My vision for a paper map replacement:

    1. Software drives a pair of google glasses or VR goggles that let you look down at a desk, or across the water, and “see” a map image move in front of you as fluidly as you can rotate your head. Push your face forward and back just inches to zoom anywhere. Such an interface would mimic having a map many feet across in either direction as if you had all the pixels you brain could possibly take in.

    2. VR, but though a smartphone. Not sure if this link will work passing it through Panbo. If it does not, from your phone search “If You Could See Every Satellite, What Would The Sky Look Like” or “Scott Manley”

    https://youtu.be/dJNGi-bt9NM

    As in this video / VR combo (you can hold your phone up in front of you, look foward across land or water, and see a real-time map of man made objects circling the earth) .

    Now imagine instead your smartphone is showing you a navigation chart instead and you can look at it by moving your phone in front of you either down at a desk, across a wall, or from in your boat, across the water, and “see” the navigation map image through the phone as if the map is stationary, and you are moving a magnifying glass over it. Push your phone forward or away just inches to zoom anywhere. Touch the screen to interact with the map (drop way points, measure distances, etc.). Such an interface would mimic having a map many feet across in either direction and would feel more natural to work with then dragging it with a finger across the screen.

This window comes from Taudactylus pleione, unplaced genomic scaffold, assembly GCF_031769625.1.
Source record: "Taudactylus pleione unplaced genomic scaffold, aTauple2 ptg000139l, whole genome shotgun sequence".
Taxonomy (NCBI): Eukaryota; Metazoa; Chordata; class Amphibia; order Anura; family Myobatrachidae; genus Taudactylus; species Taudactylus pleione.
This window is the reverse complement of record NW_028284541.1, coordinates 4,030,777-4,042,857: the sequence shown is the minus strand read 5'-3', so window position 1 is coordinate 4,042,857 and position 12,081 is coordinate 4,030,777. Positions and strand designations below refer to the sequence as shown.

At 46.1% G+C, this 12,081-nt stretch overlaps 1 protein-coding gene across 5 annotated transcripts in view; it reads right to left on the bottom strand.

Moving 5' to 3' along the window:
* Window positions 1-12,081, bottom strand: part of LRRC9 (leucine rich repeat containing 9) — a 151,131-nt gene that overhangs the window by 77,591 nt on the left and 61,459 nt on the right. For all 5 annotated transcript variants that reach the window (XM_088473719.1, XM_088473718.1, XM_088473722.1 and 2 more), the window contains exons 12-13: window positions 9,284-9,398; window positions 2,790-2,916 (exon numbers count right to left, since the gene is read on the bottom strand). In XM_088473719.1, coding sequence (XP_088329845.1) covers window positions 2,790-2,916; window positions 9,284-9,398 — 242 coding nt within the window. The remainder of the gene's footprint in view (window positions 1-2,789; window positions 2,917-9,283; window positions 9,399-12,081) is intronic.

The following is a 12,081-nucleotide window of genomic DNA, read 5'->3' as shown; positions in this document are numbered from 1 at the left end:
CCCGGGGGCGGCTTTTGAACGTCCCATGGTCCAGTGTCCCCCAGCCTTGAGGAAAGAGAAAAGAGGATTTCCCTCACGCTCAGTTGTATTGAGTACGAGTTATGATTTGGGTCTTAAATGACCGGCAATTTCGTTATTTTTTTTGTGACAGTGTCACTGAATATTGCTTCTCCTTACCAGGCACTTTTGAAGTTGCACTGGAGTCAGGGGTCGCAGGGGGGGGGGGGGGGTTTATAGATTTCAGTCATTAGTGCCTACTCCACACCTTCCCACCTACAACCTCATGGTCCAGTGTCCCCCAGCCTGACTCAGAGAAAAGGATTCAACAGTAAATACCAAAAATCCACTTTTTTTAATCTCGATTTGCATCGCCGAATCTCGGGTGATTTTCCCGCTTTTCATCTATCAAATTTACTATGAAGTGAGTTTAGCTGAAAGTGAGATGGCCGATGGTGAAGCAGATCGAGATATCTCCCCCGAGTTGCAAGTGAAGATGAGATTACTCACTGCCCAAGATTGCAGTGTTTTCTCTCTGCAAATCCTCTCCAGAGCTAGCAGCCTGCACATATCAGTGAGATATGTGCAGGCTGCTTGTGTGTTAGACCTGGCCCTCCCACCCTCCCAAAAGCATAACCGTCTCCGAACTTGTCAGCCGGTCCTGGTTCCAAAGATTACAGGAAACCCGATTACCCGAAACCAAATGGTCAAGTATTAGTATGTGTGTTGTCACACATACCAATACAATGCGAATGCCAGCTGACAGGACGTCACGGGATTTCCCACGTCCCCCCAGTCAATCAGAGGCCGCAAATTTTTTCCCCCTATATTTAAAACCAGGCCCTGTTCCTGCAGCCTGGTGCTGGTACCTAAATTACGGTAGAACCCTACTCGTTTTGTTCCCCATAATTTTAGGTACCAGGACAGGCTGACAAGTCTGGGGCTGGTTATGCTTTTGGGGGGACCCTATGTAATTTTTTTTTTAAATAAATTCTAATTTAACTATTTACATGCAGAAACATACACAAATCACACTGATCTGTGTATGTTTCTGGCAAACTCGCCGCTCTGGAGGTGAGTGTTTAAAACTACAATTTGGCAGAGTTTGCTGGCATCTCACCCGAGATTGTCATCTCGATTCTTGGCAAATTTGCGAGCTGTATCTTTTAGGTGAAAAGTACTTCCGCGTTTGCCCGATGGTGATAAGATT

The video I provided above is very good. It actually interacts with your phone as you move it.

    Cheers

  7. Dan Corcoran Dan Corcoran says:

    I confirmed the link does work as expected, at least from a Pixel 2XL running Android 10. Link repeated below

    https://youtu.be/dJNGi-bt9NM

  8. Ben Ellison Ben Ellison says:

    So someone started a petition to NOAA hoping to change the sunset plan:

    https://www.change.org/p/national-oceanic-and-atmospheric-administration-stop-the-national-oceanic-and-atmospheric-administration-from-phasing-out-paper-charts

    But sadly it’s all about how valuable paper charts are while NOAA’s plan includes support for a new type of paper chart.

  1. November 16, 2019

    […] The content for this post was sourced from http://www.panbo.com […]

Join the conversation

Your email address will not be published.